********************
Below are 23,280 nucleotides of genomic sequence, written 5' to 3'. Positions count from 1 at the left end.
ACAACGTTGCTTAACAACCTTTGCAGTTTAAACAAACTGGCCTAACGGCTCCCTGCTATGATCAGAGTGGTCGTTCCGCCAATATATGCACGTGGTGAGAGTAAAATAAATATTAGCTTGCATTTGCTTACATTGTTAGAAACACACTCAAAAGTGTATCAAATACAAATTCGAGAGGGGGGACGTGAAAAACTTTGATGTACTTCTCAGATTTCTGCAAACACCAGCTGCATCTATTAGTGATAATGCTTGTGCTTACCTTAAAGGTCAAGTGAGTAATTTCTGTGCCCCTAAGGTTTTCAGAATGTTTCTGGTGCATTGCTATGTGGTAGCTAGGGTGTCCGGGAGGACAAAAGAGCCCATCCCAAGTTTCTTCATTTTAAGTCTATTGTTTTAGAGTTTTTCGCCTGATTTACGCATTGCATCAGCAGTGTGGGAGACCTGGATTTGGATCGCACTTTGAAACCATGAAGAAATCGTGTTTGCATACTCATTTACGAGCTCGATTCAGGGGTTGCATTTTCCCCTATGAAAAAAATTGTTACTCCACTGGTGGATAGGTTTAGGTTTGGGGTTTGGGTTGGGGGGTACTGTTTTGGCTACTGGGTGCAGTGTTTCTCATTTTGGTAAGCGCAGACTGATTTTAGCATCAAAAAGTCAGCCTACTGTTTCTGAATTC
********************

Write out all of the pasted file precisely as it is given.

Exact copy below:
Below are 23,280 nucleotides of genomic sequence, written 5' to 3'. Positions count from 1 at the left end.
ACAACGTTGCTTAACAACCTTTGCAGTTTAAACAAACTGGCCTAACGGCTCCCTGCTATGATCAGAGTGGTCGTTCCGCCAATATATGCACGTGGTGAGAGTAAAATAAATATTAGCTTGCATTTGCTTACATTGTTAGAAACACACTCAAAAGTGTATCAAATACAAATTCGAGAGGGGGGACGTGAAAAACTTTGATGTACTTCTCAGATTTCTGCAAACACCAGCTGCATCTATTAGTGATAATGCTTGTGCTTACCTTAAAGGTCAAGTGAGTAATTTCTGTGCCCCTAAGGTTTTCAGAATGTTTCTGGTGCATTGCTATGTGGTAGCTAGGGTGTCCGGGAGGACAAAAGAGCCCATCCCAAGTTTCTTCATTTTAAGTCTATTGTTTTAGAGTTTTTCGCCTGATTTACGCATTGCATCAGCAGTGTGGGAGACCTGGATTTGGATCGCACTTTGAAACCATGAAGAAATCGTGTTTGCATACTCATTTACGAGCTCGATTCAGGGGTTGCATTTTCCCCTATGAAAAAAATTGTTACTCCACTGGTGGATAGGTTTAGGTTTGGGGTTTGGGTTGGGGGGTACTGTTTTGGCTACTGGGTGCAGTGTTTCTCATTTTGGTAAGCGCAGACTGATTTTAGCATCAAAAAGTCAGCCTACTGTTTCTGAATTC